For the past two years, the University of Health and Sciences (OHSU) in Portland, Oregon has been improving on a biolocator search engine that it released in 2014 that, for the first time, allows researchers from institutions from all over the world to search for specific tissue samples from several different collections of cancerous tumor specimens including the “Esophageal Cancer Registry,” “LLS SCOR Interface” for Leukemia and Lymphoma, and the “Prostate Study.” Unlike tissue banks which obtain samples from cadavers, these specimens are biopsies from live patients at a variety of hospitals being treated for cancers of different types, at different stages, and with a variety of treatment options and prognoses. The ultimate goal of this program would be to classify all of these specimens under effective search parameters so that each sample’s specific composition, current prognosis, treatment method and even gene expression, would be catalogued for other clinicians from around the world to find using a sample from their own patient with similar parameters. This development would be revolutionary for practitioners to reference similar patients from all over the world in order and determine the most effective treatment option early on, yet it raises questions of a patient’s rights to privacy compared to the good their sample’s information could do for many others in the world. What amount of confidentiality is expected, especially concerning who exactly could access the information? Could a patient even be obligated to disclose their records because their right to privacy would be outweighed by the potential impact their information would have on other patients?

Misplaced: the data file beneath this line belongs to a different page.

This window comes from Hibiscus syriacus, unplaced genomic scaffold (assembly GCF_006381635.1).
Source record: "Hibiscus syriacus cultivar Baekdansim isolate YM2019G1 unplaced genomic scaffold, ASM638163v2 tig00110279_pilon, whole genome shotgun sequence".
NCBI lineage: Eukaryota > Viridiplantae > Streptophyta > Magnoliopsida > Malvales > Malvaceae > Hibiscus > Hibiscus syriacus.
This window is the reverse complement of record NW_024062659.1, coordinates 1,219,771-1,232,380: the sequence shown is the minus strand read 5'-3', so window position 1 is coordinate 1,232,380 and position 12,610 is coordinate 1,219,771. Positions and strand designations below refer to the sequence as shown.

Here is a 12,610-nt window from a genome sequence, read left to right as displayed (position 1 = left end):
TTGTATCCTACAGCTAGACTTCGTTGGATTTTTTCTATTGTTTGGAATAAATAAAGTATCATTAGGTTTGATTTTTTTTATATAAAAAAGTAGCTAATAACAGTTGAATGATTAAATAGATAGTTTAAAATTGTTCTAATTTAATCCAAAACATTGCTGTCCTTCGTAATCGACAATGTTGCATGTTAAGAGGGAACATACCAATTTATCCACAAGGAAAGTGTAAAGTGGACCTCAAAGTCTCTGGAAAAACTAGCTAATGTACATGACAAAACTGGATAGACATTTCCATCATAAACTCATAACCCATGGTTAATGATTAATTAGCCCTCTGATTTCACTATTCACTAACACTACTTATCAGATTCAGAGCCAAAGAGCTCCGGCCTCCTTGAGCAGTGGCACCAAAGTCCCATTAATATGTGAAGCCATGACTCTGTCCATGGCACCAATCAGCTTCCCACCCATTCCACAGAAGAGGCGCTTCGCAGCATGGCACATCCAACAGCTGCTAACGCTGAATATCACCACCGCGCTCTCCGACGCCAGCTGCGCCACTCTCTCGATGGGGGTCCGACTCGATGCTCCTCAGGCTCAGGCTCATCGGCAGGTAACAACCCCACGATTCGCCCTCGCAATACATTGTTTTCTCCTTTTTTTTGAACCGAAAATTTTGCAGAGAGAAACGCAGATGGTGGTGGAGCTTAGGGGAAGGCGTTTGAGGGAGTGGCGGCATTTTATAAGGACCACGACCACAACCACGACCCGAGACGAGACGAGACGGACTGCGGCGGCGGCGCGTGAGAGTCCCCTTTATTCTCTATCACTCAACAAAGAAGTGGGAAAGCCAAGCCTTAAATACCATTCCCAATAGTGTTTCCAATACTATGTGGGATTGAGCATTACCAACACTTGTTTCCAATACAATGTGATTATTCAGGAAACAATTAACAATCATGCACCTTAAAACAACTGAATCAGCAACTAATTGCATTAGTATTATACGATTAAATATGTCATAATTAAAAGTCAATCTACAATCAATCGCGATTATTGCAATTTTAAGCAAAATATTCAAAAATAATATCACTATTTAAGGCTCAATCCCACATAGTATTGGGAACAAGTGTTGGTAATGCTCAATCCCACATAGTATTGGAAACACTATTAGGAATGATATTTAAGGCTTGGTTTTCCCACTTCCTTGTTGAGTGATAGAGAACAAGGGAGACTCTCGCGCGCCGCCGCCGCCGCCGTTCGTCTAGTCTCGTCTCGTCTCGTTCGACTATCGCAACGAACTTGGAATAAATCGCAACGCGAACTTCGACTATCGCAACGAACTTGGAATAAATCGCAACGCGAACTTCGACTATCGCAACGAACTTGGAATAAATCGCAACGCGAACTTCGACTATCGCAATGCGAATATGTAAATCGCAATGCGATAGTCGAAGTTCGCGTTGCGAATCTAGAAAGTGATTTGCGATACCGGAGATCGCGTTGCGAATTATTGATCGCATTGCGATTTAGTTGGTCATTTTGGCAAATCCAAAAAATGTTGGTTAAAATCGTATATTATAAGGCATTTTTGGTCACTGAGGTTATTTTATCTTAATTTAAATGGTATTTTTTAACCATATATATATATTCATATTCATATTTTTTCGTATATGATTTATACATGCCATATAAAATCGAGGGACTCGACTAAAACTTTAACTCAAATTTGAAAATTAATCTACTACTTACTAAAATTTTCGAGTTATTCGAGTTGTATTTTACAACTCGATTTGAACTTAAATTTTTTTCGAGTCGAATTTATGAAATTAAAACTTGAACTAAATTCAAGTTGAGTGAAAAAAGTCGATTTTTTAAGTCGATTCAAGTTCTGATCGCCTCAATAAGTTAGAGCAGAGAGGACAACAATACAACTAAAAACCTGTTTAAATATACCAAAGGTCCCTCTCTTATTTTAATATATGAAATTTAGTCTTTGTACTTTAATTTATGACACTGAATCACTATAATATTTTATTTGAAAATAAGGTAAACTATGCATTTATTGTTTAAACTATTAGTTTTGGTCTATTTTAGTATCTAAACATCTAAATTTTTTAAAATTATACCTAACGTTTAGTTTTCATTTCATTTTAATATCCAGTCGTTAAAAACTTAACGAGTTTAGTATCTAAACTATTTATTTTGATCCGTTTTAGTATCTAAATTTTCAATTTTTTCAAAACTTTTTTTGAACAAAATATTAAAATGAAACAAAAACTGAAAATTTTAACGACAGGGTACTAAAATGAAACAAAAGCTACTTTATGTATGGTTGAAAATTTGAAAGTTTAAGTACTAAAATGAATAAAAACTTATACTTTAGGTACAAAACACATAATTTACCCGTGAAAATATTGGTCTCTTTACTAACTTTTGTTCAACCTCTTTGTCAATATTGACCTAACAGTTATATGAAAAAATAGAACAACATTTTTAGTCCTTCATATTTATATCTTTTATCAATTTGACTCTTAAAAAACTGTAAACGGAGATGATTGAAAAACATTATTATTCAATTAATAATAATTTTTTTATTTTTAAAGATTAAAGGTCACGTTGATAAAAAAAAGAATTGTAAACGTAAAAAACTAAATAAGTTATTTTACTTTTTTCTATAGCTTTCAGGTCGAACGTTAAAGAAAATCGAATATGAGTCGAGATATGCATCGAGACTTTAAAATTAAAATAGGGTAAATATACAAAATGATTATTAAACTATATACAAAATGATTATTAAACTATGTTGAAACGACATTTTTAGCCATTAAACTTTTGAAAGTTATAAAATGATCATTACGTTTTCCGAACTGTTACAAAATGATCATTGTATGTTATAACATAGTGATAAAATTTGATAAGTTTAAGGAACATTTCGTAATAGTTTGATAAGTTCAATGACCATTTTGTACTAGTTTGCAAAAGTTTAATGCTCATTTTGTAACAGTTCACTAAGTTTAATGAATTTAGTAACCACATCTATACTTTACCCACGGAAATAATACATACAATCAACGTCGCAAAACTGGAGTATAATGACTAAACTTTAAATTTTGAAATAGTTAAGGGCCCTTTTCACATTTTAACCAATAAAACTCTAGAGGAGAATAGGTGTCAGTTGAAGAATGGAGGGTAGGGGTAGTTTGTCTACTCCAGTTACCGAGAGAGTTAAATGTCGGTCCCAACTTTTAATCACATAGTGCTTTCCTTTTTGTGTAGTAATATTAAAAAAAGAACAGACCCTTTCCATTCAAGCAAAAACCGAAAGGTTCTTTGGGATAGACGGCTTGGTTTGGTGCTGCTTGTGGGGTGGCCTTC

We all know that in this new age of information and technology, shared access and communication has been revolutionized via the internet to connect between many different parts of the world. At this point in the study of medicine, the world wide web has increased the spread of new techniques such as advanced methods in biopsy collection and the increasing potential of stem cell research. Yet now practitioners have begun sharing clinical data for the purpose of research and programs such as the new SEARCH (Shared Equal Access Regional Care Hospitals) database have been created based on patients from eight different Veterans Affairs Hospitals in the United States diagnosed with prostate cancer. With so much patient data being shared between clinicians, researchers, and between different institutions, the line between patient confidentiality and an institution’s right to access the data for the “greater good” becomes more blurred. While these biopsy samples might be primarily taken to diagnose a patient, does a hospital maintain the right to preserve part of that sample for their research, or even enter the data and/or the sample itself into its own growing database? Or does the patient have the authority to deem what happens to this tissue once it has left their body? Some biopsy samples are taken after a surgical resection where cancerous tissue has been removed, yet does a patient still reserve the right to determine whether all of the tissue must be disposed of without sample collection? Many researchers already request specimens from the OHSU Knight BioLibrary database for samples in their studies. Yet as the developers upload more information from these samples and share it around the world as a tool for patient diagnosis, would the potential impact of sharing biopsies then allow an institution to publish any relevant part of a patient’s medical records as accessible information?